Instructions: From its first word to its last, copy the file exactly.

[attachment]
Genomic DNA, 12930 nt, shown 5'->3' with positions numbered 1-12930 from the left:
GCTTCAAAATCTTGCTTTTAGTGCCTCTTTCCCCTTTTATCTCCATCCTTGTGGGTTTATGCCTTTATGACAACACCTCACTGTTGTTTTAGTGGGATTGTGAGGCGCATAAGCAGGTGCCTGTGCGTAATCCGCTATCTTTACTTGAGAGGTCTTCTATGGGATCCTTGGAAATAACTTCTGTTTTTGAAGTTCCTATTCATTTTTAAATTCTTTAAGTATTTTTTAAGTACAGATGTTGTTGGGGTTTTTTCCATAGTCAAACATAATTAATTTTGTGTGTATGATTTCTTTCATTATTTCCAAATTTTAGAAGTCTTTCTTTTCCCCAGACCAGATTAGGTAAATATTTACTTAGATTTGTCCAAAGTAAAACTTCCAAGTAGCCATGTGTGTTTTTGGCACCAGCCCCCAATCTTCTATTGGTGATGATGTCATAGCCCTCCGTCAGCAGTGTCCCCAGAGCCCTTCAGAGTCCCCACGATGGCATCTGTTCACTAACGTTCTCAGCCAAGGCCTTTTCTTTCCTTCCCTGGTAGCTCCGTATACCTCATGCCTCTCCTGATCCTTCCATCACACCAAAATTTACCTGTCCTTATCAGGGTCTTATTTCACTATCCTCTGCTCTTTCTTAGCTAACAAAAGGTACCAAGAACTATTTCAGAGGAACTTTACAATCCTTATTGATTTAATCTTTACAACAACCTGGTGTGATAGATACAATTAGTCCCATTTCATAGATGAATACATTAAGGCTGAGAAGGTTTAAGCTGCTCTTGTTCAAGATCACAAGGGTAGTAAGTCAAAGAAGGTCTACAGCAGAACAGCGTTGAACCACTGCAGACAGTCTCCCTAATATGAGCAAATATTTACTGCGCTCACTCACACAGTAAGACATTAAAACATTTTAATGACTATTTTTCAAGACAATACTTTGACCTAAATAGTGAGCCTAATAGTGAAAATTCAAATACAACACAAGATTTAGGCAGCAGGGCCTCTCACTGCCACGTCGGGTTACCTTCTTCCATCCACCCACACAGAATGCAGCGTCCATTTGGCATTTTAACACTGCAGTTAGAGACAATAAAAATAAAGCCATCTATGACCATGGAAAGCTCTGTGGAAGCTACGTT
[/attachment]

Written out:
Genomic DNA, 12930 nt, shown 5'->3' with positions numbered 1-12930 from the left:
GCTTCAAAATCTTGCTTTTAGTGCCTCTTTCCCCTTTTATCTCCATCCTTGTGGGTTTATGCCTTTATGACAACACCTCACTGTTGTTTTAGTGGGATTGTGAGGCGCATAAGCAGGTGCCTGTGCGTAATCCGCTATCTTTACTTGAGAGGTCTTCTATGGGATCCTTGGAAATAACTTCTGTTTTTGAAGTTCCTATTCATTTTTAAATTCTTTAAGTATTTTTTAAGTACAGATGTTGTTGGGGTTTTTTCCATAGTCAAACATAATTAATTTTGTGTGTATGATTTCTTTCATTATTTCCAAATTTTAGAAGTCTTTCTTTTCCCCAGACCAGATTAGGTAAATATTTACTTAGATTTGTCCAAAGTAAAACTTCCAAGTAGCCATGTGTGTTTTTGGCACCAGCCCCCAATCTTCTATTGGTGATGATGTCATAGCCCTCCGTCAGCAGTGTCCCCAGAGCCCTTCAGAGTCCCCACGATGGCATCTGTTCACTAACGTTCTCAGCCAAGGCCTTTTCTTTCCTTCCCTGGTAGCTCCGTATACCTCATGCCTCTCCTGATCCTTCCATCACACCAAAATTTACCTGTCCTTATCAGGGTCTTATTTCACTATCCTCTGCTCTTTCTTAGCTAACAAAAGGTACCAAGAACTATTTCAGAGGAACTTTACAATCCTTATTGATTTAATCTTTACAACAACCTGGTGTGATAGATACAATTAGTCCCATTTCATAGATGAATACATTAAGGCTGAGAAGGTTTAAGCTGCTCTTGTTCAAGATCACAAGGGTAGTAAGTCAAAGAAGGTCTACAGCAGAACAGCGTTGAACCACTGCAGACAGTCTCCCTAATATGAGCAAATATTTACTGCGCTCACTCACACAGTAAGACATTAAAACATTTTAATGACTATTTTTCAAGACAATACTTTGACCTAAATAGTGAGCCTAATAGTGAAAATTCAAATACAACACAAGATTTAGGCAGCAGGGCCTCTCACTGCCACGTCGGGTTACCTTCTTCCATCCACCCACACAGAATGCAGCGTCCATTTGGCATTTTAACACTGCAGTTAGAGACAATAAAAATAAAGCCATCTATGACCATGGAAAGCTCTGTGGAAGCTACGTT